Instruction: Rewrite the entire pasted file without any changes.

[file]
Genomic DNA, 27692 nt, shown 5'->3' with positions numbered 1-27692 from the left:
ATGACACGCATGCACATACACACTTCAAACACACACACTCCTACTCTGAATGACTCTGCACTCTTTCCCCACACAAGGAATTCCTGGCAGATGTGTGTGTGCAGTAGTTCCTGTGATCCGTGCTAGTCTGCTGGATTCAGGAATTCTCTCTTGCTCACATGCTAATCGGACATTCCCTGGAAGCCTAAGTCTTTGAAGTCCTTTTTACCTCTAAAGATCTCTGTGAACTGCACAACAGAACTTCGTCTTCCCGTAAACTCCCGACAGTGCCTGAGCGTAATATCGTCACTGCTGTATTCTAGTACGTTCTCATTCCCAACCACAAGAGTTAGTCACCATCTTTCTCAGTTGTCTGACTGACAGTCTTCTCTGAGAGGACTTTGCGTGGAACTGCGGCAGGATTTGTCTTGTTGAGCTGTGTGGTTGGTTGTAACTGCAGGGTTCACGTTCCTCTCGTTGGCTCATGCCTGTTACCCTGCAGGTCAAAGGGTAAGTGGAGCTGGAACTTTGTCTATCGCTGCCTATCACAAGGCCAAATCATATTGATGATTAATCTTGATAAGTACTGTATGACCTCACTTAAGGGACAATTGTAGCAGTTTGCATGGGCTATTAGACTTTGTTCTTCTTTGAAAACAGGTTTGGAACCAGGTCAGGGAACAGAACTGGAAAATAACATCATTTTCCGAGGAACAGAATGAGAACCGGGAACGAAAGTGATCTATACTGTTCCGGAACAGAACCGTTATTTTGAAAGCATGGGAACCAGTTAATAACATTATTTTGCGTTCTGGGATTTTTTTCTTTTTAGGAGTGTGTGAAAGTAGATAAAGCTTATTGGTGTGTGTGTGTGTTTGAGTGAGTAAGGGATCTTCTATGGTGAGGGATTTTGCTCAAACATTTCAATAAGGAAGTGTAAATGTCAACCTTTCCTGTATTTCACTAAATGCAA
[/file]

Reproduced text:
Genomic DNA, 27692 nt, shown 5'->3' with positions numbered 1-27692 from the left:
ATGACACGCATGCACATACACACTTCAAACACACACACTCCTACTCTGAATGACTCTGCACTCTTTCCCCACACAAGGAATTCCTGGCAGATGTGTGTGTGCAGTAGTTCCTGTGATCCGTGCTAGTCTGCTGGATTCAGGAATTCTCTCTTGCTCACATGCTAATCGGACATTCCCTGGAAGCCTAAGTCTTTGAAGTCCTTTTTACCTCTAAAGATCTCTGTGAACTGCACAACAGAACTTCGTCTTCCCGTAAACTCCCGACAGTGCCTGAGCGTAATATCGTCACTGCTGTATTCTAGTACGTTCTCATTCCCAACCACAAGAGTTAGTCACCATCTTTCTCAGTTGTCTGACTGACAGTCTTCTCTGAGAGGACTTTGCGTGGAACTGCGGCAGGATTTGTCTTGTTGAGCTGTGTGGTTGGTTGTAACTGCAGGGTTCACGTTCCTCTCGTTGGCTCATGCCTGTTACCCTGCAGGTCAAAGGGTAAGTGGAGCTGGAACTTTGTCTATCGCTGCCTATCACAAGGCCAAATCATATTGATGATTAATCTTGATAAGTACTGTATGACCTCACTTAAGGGACAATTGTAGCAGTTTGCATGGGCTATTAGACTTTGTTCTTCTTTGAAAACAGGTTTGGAACCAGGTCAGGGAACAGAACTGGAAAATAACATCATTTTCCGAGGAACAGAATGAGAACCGGGAACGAAAGTGATCTATACTGTTCCGGAACAGAACCGTTATTTTGAAAGCATGGGAACCAGTTAATAACATTATTTTGCGTTCTGGGATTTTTTTCTTTTTAGGAGTGTGTGAAAGTAGATAAAGCTTATTGGTGTGTGTGTGTGTTTGAGTGAGTAAGGGATCTTCTATGGTGAGGGATTTTGCTCAAACATTTCAATAAGGAAGTGTAAATGTCAACCTTTCCTGTATTTCACTAAATGCAA